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February 05, 2013

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UVic and International Development in Africa

"Women for Change" crafts co-operative (UVic case study), Zambia

 It is International Development Week (Feb. 3-9), but longer-term funding sources are drying up all over the world. What are the implications for people in developing countries?

University of Victoria women’s studies professor and political scientist Dr. Laura Parisi, in partnership with the Victoria International Development Education Association (VIDEA), a non-profit organization with project committees in southern Africa, is questioning how new funding models for development aid are affecting programs, specifically for women in Uganda, Zambia and Tanzania.

The two-year partnership research project, Responding to New International Development Aid Modalities: Identifying New Best Practices for Building Long-Term Sustainability in Human and Gender Rights International Development Organizations, received nearly $200,000 from the Social Sciences and Humanities Research Council (SSHRC) last year and will involve travel to Africa this spring to connect with key southern African stakeholders.

Human-rights non-governmental organizations continue to focus on long-term societal change such as education about violence against women. New funding models involve short-term, easily measurable goals such as an increase in vaccines administered or number of new wells in a community. “The new modalities are having a huge ripple effect in developing countries on funding they’re reliant upon from the global north,” says Parisi. She wants to produce a practical toolkit for effective and creative response to these challenges.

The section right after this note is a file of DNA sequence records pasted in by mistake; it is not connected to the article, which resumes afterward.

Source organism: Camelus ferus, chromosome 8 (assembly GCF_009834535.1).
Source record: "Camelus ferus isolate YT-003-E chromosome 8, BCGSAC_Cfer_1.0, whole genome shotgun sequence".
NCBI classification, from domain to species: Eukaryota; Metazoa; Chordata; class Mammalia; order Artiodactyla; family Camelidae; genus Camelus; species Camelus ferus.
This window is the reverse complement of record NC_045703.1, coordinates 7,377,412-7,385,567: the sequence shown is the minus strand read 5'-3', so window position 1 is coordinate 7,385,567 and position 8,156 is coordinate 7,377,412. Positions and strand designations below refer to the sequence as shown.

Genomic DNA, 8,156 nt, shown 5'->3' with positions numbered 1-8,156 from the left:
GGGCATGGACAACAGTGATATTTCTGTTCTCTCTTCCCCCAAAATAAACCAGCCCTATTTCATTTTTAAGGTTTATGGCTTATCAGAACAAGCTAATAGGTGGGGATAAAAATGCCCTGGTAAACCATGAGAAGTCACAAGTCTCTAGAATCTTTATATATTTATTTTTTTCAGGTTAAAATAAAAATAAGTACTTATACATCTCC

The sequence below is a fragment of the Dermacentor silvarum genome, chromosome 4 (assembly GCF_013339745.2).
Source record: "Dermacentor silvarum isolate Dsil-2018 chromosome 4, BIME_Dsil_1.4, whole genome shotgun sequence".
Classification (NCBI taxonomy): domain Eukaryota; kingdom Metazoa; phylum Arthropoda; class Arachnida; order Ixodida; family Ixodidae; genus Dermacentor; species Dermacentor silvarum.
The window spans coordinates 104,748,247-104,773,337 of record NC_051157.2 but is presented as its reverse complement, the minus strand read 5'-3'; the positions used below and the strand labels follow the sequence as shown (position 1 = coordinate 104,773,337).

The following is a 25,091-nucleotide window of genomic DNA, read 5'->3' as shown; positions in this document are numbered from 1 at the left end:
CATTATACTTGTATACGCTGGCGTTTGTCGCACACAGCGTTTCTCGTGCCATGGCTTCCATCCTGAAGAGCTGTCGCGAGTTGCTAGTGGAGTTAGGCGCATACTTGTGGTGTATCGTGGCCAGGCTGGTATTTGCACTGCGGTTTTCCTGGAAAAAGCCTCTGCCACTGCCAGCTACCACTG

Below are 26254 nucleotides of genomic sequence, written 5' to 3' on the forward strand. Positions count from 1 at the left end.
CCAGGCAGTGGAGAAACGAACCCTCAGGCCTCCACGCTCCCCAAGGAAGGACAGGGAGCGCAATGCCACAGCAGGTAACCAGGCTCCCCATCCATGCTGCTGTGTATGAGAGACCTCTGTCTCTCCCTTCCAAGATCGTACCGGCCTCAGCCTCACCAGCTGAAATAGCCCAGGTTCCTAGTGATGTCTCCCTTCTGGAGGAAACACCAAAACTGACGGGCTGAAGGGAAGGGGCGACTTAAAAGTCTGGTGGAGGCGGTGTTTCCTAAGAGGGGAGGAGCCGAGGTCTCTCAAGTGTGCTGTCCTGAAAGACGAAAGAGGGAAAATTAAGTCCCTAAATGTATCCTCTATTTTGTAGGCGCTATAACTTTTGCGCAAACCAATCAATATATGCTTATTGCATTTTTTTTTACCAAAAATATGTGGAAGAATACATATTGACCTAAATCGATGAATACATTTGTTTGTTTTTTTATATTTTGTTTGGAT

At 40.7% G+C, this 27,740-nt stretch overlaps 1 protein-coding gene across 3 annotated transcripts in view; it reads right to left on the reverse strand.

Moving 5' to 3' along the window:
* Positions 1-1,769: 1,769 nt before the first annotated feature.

Parisi, VIDEA Executive Director Lynn Thornton and African gender organizations who are long-time VIDEA partners are working together to explore the implications of funding and policy shifts and to highlight effective solutions. UVic’s Centre for Co-operative and Community-Based Economy is supporting Parisi through a fellowship this fall. Other UVic collaborators include: Dr. Marlea Clarke (Political Science); Dr. Bill Carroll (Sociology); and Dr. Budd Hall (Public Administration).

SSHRC provided $198,000 in funding for a two-year period for this project. UVic’s Faculty of Humanities received two SSHRC partnership development grants last year; the other was awarded to the Modernist Versions Project in the Dept. of English.

International Development Week is held every year in the first full week of February.



The following images capture the types of gender- and human-rights projects under threat of reduced funding; both projects below involve women empowered to work together as equal partners with men. UVic is doing a case study on the crafts co-operative; the baskets are imported by VIDEA for sale in Global Village, Victoria, BC.

Small-scale agricultural project. Lundazi District, Zambia. Photo credit: VIDEA (2009)
Green beans agricultural product. Lundazi District, Zambia. Photo credit: VIDEA (2009)
Crafts producers co-operative. Senanga District, Zambia. Photo credit: VIDEA (2009)

  Media Contacts:

Dr. Laura Parisi (Dept. of Women’s Studies) at lparisi@uvic.ca
Lynn Thornton (Executive Director, VIDEA) at 250-704-9090 or lthornton@videa.ca
Tara Sharpe (UVic Communications) at 250-721-6248 or tksharpe@uvic.ca

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UVic is celebrating its 50th anniversary from Sept. 2012 to June 2013. Visit www.uvic.ca/anniversary for more info.

VIDEA is celebrating its 35th anniversary from Jan. 2013 to Dec. 2013. Visit www.videa.ca for more info

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(image: fern)